Designed by Austin Patterson Disston Architects—a full-service architectural and planning firm, founded in 1982, with offices in Fairfield County, Connecticut, and the Hamptons—the room was part of a complete renovation of a 1910 stucco home.
One of the firm’s founders, McKee Patterson, believes in listening to how his clients use their kitchens. “Some people see it as the center of every day,” says Patterson, “and others don’t want to look at it; they just want to use it and get out. You adjust [accordingly].” In this case, the homeowners viewed the kitchen as a highly important space where the family spends a great deal of time cooking and gathering. Given that they didn’t have a lot of square footage to work with, Patterson made good use of the space by keeping it straightforward and functional. “Ultimately, simplicity and efficiency were the priorities,” says Patterson.
The center island, “a sort of a country piece of furniture,” is the heart of the kitchen—all else was designed in accordance with the activities it supports. “The efficiency of the triangle is always the same,” says Patterson. “You always have to use that form to make the kitchen work. Everything is adjacent.” For people who enjoy cooking, this is the key to a successful kitchen.
In addition to being user friendly, the island is a point from which the family enjoys a view that looks out over the property onto a tidal waterway. A breakfast nook is positioned in front of the island and all of the tall amenities—the ovens, refrigerator, and food pantry—are grouped together nearby. “My theory,” says Patterson, “is that if you provide the right amount of working space and the right amount of accessory space, which is nonworking space, and you do a really good food pantry and a butler’s pantry for the more formal elements, then you do not need an immense kitchen.” This kitchen serves a family of four very nicely. “The common perception,” he says, “is that the kitchen has to be bigger and bigger, and I just don’t buy into that. If you make it efficient and infinitely workable, then…there is plenty of room to maneuver.”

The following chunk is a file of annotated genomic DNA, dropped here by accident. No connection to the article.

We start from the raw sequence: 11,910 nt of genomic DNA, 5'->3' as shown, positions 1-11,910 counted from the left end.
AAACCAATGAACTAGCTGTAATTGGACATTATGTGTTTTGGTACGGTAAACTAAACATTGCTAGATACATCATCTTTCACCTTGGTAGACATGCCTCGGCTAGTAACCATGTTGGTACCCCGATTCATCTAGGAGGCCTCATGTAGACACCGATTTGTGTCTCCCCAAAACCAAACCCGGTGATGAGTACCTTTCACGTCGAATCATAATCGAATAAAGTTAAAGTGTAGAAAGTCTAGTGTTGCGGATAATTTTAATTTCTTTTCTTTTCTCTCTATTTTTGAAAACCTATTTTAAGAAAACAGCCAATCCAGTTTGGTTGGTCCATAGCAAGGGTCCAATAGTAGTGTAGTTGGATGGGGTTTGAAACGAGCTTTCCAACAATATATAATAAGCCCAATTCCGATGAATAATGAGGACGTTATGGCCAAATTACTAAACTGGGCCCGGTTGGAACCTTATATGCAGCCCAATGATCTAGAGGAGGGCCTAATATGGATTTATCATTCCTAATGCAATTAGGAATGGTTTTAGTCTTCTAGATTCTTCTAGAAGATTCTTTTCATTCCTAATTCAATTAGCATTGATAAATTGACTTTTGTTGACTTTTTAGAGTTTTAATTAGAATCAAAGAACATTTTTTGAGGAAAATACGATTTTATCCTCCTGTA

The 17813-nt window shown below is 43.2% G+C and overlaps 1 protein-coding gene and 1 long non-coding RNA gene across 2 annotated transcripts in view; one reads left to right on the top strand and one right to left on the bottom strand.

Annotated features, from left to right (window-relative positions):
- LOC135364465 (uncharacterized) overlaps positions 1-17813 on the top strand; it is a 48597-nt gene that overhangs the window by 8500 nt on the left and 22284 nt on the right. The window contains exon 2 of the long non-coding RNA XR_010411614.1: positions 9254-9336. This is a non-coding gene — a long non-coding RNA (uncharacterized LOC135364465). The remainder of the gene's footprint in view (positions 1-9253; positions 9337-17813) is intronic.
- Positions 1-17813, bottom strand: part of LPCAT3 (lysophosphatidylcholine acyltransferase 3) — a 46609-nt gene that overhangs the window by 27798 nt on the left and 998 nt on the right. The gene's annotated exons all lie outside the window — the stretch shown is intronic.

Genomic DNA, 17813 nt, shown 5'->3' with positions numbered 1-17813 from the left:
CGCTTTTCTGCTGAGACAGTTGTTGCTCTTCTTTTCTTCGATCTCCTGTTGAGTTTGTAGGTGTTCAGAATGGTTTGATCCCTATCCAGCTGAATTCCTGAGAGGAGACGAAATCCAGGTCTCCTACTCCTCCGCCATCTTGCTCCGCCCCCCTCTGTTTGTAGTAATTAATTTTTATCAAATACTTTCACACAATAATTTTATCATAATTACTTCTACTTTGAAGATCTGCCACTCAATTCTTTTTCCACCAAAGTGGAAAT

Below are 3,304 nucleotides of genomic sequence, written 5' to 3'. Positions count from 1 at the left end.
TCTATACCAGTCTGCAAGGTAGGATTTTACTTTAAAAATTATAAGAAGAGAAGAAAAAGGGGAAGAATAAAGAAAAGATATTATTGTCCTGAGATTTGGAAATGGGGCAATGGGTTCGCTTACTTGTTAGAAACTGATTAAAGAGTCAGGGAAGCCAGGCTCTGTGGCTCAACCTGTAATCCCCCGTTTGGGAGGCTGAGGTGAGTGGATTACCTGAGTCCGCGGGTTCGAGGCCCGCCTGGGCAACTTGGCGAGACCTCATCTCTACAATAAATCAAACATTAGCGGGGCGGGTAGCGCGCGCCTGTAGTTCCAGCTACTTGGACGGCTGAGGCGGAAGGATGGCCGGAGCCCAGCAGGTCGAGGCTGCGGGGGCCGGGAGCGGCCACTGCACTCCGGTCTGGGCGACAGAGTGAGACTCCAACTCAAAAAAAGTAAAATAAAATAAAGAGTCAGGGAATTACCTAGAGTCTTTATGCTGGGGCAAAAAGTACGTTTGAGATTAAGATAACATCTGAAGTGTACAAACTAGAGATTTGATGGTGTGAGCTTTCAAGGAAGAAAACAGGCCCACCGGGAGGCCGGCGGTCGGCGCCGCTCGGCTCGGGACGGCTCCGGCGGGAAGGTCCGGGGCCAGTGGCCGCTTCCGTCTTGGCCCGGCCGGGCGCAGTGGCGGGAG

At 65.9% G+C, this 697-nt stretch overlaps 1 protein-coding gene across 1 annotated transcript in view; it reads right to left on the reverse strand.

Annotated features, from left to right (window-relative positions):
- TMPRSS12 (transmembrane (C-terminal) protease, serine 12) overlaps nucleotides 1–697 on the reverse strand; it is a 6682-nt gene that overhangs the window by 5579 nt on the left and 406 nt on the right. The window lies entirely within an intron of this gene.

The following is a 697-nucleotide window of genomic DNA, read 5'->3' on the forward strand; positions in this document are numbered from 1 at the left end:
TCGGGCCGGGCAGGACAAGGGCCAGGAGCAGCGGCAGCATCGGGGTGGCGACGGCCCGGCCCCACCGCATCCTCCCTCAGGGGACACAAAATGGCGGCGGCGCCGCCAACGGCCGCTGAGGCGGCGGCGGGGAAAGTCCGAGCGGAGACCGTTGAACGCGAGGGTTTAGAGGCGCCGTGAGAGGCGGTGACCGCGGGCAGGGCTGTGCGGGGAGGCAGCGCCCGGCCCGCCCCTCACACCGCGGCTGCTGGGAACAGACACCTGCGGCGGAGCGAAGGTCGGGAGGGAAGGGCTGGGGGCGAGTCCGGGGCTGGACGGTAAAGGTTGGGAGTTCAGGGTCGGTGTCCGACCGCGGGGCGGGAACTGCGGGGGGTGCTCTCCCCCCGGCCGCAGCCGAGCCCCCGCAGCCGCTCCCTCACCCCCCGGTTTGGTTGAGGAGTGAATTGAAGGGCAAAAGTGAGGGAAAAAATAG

What goes into making it infinitely workable? The answer lies with the distance between the island and the adjacent counters, as well as the width of the island, which should accommodate one person working on either side of it, or one stationed at the stove while the other is at the island. The sink is close at hand, so a second sink in the island isn’t necessary, and that space can be used for food prep.
The kitchen’s character is derived from both the intelligent use of space, as well as traditional details like the butler’s pantry, which has natural wood cabinetry with an oil finish and a suede-padded, button-tufted door with a window. Stepping down into the kitchen, one finds painted, flat-paneled cabinetry with wrought-iron hardware; roughened tile; small base cabinet feet; a European-inspired dish rack; and open baskets beneath the island for provisions. (The clients enjoy having easy access to potatoes, garlic, onions, and the like).
The color scheme, Patterson agrees, is in step with a current trend. “People are really going for tonal variations of grays and whites,” he says. “It’s clean-looking, and it wears nicely.” Clients, he says, often request a simpler look and feel, as opposed to the “fussy, molded-out spaces” that were popular in past decades. Despite contemporary amenities that include a Sub-Zero refrigerator/freezer, a Viking range and built-in oven, a Best hood, a GE microwave, a Miele dishwasher, and an Elkay sink, the room remains strikingly fundamental.
Patterson agrees that there are no original ideas. He proposes instead to look at what has been done. Strip it down. Make it clean. Keep it simple. “We are really using the [basic] elements, which are the function…to give it some life and form. There’s a way to do that without taking the heart out of these old buildings.”